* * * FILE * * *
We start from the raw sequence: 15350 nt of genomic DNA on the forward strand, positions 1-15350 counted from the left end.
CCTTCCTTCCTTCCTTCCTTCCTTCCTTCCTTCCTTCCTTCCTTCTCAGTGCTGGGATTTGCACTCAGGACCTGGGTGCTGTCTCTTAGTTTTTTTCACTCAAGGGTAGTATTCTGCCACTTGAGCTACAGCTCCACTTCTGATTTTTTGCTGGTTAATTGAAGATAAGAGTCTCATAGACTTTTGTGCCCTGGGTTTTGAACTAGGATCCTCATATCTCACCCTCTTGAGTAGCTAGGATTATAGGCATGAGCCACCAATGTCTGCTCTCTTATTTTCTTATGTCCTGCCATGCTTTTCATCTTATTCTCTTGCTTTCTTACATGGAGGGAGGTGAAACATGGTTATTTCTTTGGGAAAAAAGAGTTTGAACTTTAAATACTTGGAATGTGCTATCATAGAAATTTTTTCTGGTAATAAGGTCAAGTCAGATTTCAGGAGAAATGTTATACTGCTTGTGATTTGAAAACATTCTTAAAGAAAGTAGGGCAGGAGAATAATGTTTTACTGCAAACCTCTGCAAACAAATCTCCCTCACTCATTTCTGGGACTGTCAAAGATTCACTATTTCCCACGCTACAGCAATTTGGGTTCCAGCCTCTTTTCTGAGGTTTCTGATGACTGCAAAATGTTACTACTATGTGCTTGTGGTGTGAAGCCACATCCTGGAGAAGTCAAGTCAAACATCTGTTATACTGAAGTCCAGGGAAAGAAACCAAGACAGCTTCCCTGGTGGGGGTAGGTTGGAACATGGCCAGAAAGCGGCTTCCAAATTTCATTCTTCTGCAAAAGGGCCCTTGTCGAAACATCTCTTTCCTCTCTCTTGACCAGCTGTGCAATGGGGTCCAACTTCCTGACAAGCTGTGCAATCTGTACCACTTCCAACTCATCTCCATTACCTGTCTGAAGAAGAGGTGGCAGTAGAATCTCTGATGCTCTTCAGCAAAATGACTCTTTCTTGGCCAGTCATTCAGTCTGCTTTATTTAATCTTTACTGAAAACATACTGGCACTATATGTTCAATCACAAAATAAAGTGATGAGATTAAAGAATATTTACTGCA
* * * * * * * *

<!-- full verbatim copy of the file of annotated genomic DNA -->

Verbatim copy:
We start from the raw sequence: 15350 nt of genomic DNA on the forward strand, positions 1-15350 counted from the left end.
CCTTCCTTCCTTCCTTCCTTCCTTCCTTCCTTCCTTCCTTCCTTCTCAGTGCTGGGATTTGCACTCAGGACCTGGGTGCTGTCTCTTAGTTTTTTTCACTCAAGGGTAGTATTCTGCCACTTGAGCTACAGCTCCACTTCTGATTTTTTGCTGGTTAATTGAAGATAAGAGTCTCATAGACTTTTGTGCCCTGGGTTTTGAACTAGGATCCTCATATCTCACCCTCTTGAGTAGCTAGGATTATAGGCATGAGCCACCAATGTCTGCTCTCTTATTTTCTTATGTCCTGCCATGCTTTTCATCTTATTCTCTTGCTTTCTTACATGGAGGGAGGTGAAACATGGTTATTTCTTTGGGAAAAAAGAGTTTGAACTTTAAATACTTGGAATGTGCTATCATAGAAATTTTTTCTGGTAATAAGGTCAAGTCAGATTTCAGGAGAAATGTTATACTGCTTGTGATTTGAAAACATTCTTAAAGAAAGTAGGGCAGGAGAATAATGTTTTACTGCAAACCTCTGCAAACAAATCTCCCTCACTCATTTCTGGGACTGTCAAAGATTCACTATTTCCCACGCTACAGCAATTTGGGTTCCAGCCTCTTTTCTGAGGTTTCTGATGACTGCAAAATGTTACTACTATGTGCTTGTGGTGTGAAGCCACATCCTGGAGAAGTCAAGTCAAACATCTGTTATACTGAAGTCCAGGGAAAGAAACCAAGACAGCTTCCCTGGTGGGGGTAGGTTGGAACATGGCCAGAAAGCGGCTTCCAAATTTCATTCTTCTGCAAAAGGGCCCTTGTCGAAACATCTCTTTCCTCTCTCTTGACCAGCTGTGCAATGGGGTCCAACTTCCTGACAAGCTGTGCAATCTGTACCACTTCCAACTCATCTCCATTACCTGTCTGAAGAAGAGGTGGCAGTAGAATCTCTGATGCTCTTCAGCAAAATGACTCTTTCTTGGCCAGTCATTCAGTCTGCTTTATTTAATCTTTACTGAAAACATACTGGCACTATATGTTCAATCACAAAATAAAGTGATGAGATTAAAGAATATTTACTGCA